An Organic Apple is a Class of its Own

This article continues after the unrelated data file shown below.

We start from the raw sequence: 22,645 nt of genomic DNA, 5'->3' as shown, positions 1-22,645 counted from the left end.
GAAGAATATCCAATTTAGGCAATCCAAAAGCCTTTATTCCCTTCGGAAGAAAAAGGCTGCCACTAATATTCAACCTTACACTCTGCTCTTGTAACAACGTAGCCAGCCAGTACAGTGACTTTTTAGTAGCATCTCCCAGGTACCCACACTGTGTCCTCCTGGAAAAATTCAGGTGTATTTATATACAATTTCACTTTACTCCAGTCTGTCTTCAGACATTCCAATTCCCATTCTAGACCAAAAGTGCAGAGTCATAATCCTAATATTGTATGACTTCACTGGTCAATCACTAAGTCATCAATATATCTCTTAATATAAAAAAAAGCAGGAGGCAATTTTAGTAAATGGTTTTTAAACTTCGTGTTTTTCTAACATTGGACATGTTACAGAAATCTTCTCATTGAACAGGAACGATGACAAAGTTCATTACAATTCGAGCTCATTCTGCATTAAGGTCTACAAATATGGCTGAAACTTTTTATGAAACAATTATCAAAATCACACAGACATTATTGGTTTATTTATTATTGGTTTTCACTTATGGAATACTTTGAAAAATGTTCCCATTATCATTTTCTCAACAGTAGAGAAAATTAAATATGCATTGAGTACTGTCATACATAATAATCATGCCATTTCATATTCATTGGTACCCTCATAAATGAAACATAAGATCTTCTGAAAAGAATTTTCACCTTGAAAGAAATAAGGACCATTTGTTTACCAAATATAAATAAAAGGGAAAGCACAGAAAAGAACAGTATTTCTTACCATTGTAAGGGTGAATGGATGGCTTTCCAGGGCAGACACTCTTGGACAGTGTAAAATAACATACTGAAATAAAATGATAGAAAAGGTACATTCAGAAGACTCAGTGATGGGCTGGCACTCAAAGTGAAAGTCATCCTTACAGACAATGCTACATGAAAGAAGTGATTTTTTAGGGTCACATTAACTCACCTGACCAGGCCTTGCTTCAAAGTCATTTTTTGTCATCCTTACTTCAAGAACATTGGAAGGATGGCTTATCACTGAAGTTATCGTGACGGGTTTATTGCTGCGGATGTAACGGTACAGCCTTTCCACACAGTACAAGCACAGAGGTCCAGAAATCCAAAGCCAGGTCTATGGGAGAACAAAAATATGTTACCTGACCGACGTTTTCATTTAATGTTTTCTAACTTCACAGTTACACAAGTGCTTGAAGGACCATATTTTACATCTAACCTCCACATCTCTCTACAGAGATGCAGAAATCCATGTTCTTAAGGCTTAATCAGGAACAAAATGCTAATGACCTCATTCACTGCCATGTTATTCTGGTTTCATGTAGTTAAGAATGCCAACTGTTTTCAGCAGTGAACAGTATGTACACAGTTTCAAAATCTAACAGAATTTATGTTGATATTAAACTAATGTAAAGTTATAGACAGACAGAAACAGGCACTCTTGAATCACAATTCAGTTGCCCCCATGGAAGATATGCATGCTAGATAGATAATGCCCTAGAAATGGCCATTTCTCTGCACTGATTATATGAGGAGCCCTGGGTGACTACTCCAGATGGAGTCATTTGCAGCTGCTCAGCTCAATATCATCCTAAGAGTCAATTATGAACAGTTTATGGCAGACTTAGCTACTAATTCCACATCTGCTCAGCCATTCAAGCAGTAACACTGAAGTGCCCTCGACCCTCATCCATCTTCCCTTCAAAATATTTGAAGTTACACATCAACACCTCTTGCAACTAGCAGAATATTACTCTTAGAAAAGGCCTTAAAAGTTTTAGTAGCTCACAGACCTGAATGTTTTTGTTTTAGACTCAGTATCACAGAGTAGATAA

Did you know that an apple contains more than a million bacteria? Say ... what? This was recently discovered by scientists at the Graz University of Technology in Austria. The researchers found that eating apples is not only healthy for us because of the abundance of enzymes, vitamins, minerals, phytonutrients and other wonderful plant substances. We also get a great health boost to our gut flora from the different, beneficial bacteria found in an apple. Good bacteria is especially found in the core, the seeds and the pulp - less so on the peel, as one might think. In a recent study, it was also investigated whether there is a difference between apples from conventional cultivation and organic apples. The result was clear: The organic apples had much more diverse bacterial communities. In the case of organic apples, the pulp in particular showed the highest microbial diversity. The basic role of the pulp is to protect the seeds in the core and to enable their distribution for the successful propagation of the apple tree. A possible outcome of this study suggested it could be that the bacterial diversity in organic apples is similar to the effects of apple polyphenols on human health. Apple polyphenols are known not only to relieve allergic symptoms, but also to promote the growth of good bacteria such as lactobacillus and bifidobacterium in our digestive tract.